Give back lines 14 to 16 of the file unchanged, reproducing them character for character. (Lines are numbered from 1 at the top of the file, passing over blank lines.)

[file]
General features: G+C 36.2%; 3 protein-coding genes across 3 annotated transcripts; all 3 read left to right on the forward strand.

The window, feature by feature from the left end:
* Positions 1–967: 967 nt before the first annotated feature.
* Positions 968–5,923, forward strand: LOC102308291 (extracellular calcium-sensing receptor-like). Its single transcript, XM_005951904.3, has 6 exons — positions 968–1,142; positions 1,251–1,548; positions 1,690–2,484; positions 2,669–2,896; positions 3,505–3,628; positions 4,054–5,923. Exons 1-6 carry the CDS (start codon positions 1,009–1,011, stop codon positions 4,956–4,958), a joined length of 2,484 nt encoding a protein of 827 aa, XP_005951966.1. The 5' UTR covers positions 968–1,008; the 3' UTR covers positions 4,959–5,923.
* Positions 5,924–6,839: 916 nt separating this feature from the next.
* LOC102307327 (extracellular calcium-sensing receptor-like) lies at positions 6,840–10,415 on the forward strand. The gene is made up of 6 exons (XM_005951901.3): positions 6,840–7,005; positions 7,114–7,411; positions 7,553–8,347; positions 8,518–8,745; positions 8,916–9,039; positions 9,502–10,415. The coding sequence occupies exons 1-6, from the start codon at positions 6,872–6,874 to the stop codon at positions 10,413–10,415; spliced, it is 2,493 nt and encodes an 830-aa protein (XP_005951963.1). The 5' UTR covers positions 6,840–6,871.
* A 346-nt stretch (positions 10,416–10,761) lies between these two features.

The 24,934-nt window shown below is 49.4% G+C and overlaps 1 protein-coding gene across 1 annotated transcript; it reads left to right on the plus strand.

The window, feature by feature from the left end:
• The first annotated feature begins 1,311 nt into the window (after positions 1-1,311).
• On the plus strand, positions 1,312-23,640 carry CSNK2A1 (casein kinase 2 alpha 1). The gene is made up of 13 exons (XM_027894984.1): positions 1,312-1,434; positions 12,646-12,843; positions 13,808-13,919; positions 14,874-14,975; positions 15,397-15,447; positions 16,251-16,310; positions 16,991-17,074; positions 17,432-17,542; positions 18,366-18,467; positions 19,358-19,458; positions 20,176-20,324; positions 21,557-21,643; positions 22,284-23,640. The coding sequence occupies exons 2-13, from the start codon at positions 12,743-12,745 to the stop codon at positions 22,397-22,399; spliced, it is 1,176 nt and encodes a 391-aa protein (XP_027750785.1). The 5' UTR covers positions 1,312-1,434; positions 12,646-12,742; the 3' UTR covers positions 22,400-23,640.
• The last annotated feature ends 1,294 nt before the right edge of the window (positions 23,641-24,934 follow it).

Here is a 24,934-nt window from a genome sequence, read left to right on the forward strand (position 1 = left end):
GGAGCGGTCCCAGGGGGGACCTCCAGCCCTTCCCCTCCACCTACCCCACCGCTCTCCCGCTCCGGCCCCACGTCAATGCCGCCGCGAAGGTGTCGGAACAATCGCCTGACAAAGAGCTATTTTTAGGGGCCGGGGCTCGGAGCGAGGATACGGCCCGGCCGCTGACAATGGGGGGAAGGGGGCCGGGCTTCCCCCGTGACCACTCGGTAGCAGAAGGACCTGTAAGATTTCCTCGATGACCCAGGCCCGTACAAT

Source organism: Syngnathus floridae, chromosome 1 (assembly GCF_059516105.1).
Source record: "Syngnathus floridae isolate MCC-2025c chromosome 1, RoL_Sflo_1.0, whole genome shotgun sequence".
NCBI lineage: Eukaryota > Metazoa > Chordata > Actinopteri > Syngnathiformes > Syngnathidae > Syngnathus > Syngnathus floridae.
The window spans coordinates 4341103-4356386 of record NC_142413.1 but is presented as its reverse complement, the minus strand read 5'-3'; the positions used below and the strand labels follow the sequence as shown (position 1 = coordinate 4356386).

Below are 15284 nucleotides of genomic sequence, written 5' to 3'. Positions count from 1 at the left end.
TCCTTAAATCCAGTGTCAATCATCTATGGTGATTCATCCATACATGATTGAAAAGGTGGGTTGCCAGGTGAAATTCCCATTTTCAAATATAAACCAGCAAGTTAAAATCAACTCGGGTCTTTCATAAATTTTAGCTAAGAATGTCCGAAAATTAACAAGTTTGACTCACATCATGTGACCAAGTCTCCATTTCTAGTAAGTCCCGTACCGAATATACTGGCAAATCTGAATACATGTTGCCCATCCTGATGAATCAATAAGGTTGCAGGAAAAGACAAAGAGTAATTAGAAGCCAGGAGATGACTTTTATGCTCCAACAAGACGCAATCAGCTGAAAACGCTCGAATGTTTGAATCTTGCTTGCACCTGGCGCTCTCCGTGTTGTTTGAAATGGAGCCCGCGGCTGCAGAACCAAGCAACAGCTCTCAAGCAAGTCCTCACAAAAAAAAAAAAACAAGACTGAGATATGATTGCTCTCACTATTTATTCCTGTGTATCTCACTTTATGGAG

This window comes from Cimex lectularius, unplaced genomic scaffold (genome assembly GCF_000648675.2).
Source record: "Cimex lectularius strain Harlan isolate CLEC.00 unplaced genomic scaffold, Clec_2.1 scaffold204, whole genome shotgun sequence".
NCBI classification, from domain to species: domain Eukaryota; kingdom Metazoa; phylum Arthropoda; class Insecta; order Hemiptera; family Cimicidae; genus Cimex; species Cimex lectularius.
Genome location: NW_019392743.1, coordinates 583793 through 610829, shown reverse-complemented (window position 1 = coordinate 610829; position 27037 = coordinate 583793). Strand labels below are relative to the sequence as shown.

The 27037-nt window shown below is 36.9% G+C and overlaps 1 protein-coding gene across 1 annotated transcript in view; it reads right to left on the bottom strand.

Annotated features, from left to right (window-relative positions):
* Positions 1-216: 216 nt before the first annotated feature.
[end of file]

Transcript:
GGAGCGGTCCCAGGGGGGACCTCCAGCCCTTCCCCTCCACCTACCCCACCGCTCTCCCGCTCCGGCCCCACGTCAATGCCGCCGCGAAGGTGTCGGAACAATCGCCTGACAAAGAGCTATTTTTAGGGGCCGGGGCTCGGAGCGAGGATACGGCCCGGCCGCTGACAATGGGGGGAAGGGGGCCGGGCTTCCCCCGTGACCACTCGGTAGCAGAAGGACCTGTAAGATTTCCTCGATGACCCAGGCCCGTACAAT

Source organism: Syngnathus floridae, chromosome 1 (assembly GCF_059516105.1).
Source record: "Syngnathus floridae isolate MCC-2025c chromosome 1, RoL_Sflo_1.0, whole genome shotgun sequence".